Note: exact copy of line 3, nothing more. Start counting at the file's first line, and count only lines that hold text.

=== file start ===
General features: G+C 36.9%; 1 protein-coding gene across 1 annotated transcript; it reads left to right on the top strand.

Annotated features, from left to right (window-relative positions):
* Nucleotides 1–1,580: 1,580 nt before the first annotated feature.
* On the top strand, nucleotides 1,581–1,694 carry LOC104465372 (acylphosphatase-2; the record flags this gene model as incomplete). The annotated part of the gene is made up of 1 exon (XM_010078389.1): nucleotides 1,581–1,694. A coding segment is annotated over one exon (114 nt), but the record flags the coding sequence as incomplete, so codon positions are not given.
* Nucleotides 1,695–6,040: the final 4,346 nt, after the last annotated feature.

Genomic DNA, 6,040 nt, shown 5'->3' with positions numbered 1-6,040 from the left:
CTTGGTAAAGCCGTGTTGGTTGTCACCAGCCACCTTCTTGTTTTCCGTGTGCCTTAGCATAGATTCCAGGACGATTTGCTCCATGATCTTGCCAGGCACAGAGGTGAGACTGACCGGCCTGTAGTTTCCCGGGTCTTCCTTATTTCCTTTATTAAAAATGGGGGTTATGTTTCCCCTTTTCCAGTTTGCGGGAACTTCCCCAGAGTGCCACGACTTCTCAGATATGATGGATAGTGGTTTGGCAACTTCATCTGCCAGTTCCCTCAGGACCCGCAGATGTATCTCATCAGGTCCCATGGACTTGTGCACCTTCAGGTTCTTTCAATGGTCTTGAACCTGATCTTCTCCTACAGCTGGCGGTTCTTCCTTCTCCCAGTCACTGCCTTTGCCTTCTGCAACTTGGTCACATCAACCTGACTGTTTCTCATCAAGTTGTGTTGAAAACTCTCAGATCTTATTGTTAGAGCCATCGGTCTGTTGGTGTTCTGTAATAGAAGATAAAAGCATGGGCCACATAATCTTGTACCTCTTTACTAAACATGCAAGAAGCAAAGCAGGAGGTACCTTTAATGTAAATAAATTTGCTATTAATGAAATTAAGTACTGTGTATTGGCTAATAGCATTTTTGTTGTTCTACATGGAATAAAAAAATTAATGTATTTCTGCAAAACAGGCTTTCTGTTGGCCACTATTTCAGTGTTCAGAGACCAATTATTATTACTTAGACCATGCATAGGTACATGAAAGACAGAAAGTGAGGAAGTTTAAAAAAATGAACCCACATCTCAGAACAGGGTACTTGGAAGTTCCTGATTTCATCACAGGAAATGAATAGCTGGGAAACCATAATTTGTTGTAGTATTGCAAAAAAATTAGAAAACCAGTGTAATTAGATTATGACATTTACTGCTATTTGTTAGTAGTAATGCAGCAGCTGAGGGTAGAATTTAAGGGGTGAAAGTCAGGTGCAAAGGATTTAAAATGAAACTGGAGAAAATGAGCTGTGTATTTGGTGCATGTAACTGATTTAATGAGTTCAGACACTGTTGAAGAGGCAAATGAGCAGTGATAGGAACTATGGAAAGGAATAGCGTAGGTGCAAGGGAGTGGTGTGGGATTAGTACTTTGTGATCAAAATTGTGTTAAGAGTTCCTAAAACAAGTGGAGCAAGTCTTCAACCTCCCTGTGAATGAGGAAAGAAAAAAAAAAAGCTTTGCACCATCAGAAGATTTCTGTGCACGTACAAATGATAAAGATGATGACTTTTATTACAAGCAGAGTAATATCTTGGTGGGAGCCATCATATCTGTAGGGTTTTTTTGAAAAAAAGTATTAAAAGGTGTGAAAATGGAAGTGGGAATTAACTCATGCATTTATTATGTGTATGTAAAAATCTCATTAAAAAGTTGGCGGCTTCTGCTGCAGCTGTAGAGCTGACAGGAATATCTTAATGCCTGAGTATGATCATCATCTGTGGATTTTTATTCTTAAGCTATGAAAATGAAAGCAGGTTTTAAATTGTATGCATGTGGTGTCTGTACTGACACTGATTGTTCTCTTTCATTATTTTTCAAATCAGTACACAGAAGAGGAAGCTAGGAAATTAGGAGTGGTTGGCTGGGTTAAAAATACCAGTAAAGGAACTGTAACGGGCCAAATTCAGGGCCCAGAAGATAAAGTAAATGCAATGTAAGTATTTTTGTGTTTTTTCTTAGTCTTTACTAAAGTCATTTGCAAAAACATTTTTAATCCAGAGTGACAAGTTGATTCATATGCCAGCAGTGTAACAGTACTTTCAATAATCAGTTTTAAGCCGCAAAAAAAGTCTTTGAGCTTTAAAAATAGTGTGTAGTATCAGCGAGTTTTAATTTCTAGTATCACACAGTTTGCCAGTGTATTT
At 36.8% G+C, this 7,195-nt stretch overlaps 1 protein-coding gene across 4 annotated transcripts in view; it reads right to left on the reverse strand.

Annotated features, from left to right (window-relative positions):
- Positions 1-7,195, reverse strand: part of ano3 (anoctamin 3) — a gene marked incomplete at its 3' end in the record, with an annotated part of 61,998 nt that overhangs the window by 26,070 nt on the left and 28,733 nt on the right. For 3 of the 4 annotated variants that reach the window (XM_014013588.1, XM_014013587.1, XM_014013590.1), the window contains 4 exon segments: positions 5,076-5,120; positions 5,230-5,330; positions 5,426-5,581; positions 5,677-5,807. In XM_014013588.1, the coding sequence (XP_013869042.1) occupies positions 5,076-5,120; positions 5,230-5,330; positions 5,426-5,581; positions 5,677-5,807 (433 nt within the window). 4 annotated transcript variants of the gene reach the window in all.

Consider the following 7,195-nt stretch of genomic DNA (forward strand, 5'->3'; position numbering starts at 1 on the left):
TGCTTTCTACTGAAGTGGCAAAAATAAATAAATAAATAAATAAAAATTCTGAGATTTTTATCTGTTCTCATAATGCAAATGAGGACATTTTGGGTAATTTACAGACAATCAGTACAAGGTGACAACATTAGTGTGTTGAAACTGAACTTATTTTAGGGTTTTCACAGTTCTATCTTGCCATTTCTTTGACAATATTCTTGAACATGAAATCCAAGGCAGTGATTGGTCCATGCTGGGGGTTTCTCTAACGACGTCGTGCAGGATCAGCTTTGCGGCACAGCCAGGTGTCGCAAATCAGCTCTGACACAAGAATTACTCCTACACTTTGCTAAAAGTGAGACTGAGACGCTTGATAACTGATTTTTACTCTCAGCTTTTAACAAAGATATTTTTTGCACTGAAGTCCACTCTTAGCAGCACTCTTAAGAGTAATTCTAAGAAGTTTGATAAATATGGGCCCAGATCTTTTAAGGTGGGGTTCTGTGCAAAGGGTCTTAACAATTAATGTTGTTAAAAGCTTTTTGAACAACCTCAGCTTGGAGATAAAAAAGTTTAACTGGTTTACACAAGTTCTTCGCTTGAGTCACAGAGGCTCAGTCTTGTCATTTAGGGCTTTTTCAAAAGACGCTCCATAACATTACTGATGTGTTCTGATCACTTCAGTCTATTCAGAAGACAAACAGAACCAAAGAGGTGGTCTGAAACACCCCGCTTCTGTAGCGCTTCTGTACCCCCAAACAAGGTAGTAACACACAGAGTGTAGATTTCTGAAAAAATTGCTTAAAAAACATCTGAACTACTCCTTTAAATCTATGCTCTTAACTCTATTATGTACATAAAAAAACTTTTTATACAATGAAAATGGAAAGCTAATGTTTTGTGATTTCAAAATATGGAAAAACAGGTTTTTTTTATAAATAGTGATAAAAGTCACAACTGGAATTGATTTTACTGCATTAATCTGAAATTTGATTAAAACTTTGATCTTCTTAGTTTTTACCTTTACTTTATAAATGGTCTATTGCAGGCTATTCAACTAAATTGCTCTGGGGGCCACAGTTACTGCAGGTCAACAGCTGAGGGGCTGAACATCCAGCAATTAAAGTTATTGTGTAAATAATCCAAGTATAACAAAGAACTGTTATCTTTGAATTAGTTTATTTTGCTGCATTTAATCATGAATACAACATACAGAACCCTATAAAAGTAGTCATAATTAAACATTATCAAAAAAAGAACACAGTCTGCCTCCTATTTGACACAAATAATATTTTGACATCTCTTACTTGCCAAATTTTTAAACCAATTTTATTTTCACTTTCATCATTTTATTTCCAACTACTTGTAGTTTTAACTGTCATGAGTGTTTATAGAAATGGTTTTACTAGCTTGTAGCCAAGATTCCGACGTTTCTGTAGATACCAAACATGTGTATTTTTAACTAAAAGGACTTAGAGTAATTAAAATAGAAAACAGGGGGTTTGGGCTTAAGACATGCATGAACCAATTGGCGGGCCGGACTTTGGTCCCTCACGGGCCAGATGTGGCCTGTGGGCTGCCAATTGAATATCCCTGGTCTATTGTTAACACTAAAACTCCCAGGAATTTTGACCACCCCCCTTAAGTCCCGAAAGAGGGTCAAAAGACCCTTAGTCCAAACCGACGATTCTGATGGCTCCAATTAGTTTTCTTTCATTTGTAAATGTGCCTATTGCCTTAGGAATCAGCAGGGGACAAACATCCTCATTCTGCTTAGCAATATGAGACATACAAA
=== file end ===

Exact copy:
* Nucleotides 1–1,580: 1,580 nt before the first annotated feature.